You can go to any number of Investment Advisory or Financial Planning firms and find that they serve a broad range of clients with a broad range of goals:
1. From early investors saving for a first home
2. To mid-career investors investing simultaneously for their children’s college education and their own retirement
3. To businesses and business owners
4. To foundations
5. To estates
6. And also to retirees or those preparing for retirement.
At first glance this may seem like a great idea but in reality for a pre-retiree or retiree it’s best to use an adviser whose primary focus is on strategies that maximize the retirement experience.
Most of our clients are either retired or planning a transition to retirement. Prior to becoming a client, our first step is discovery. We discuss their retirement goals and review their tax returns, current assets, expected income streams in retirement like SS and pensions, their current insurance policies and estate documents. Our second step is to prepare and present a financial plan that will guide them through retirement. All of this is done before we undertake any asset management.
What are the unique issues retirees face?
1. Social Security — When and how best to take? This is times two for a couple. This is an evolving discussion as there were major changes in claiming strategies as a result of the Bipartisan Budget Act of 2015.
2. Pension Choices — Should you take a lump sum or a pension stream and if so, what kind of pension stream, single or joint and survivor? The best choice for you depends on many factors.
3. Your 401(k)s — Should you roll them into an IRA and how should that IRA be invested?
4. Employer stock in your 401(k) or an Employee Stock Ownership Plan — Is there any way to save taxes with this portion of your retirement? There is a specific tax strategy called NUA, Net Unrealized Appreciation, but determining if this is of benefit to you depends on your individual situation and some detailed tax analysis.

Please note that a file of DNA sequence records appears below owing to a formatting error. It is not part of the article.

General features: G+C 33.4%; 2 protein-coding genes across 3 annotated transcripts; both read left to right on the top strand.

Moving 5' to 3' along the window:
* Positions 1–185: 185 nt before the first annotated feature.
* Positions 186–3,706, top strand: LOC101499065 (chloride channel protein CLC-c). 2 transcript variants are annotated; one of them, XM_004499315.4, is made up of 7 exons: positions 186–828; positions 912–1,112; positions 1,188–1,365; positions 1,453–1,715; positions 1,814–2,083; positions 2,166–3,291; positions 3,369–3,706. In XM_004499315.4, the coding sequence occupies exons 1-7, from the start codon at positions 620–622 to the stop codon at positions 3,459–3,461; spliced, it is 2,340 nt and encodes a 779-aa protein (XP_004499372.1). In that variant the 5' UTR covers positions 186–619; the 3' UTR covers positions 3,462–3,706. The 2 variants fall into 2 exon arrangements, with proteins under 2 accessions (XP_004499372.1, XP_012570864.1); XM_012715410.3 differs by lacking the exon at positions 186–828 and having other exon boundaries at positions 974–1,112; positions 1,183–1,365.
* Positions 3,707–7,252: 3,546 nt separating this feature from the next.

5. Roth conversions — Do you have opportunities to increase your tax free savings by making Roth conversions over time? Again this depends on your individual situation.
6. Beneficiaries — How do you coordinate between your estate and your IRAs?
7. Speaking of estates, retirees need to be encouraged, even pushed to have all their estate documents in order. This is especially true in regards to Powers of Attorney, in which you give a trusted individual power to handle your financial affairs should you become incapacitated.
8. Taxes – How do you place investments within your accounts to minimize federal taxes over your retirement? How important is it to keep your adjusted gross income below a certain threshold to avoid the Medicare premium surcharge?
9. Charitable Giving – What is the best way to give and reduce federal taxes?
These decisions need to be coordinated to have the most benefit. Rick Rodgers’ book The New Three Legged Stool contains case studies that reveal the impact these decisions have on retirement.
Creating a realistic retirement budget is critical when determining a financial plan. If you don’t know what you are spending, you can’t know what you may need. I suggest you track spending for several years prior to retirement and even try to live on your retirement spending amount for 6 months to a year to see if you have created a workable plan. This is one of the best ways to prepare for retirement and is something that everyone can do.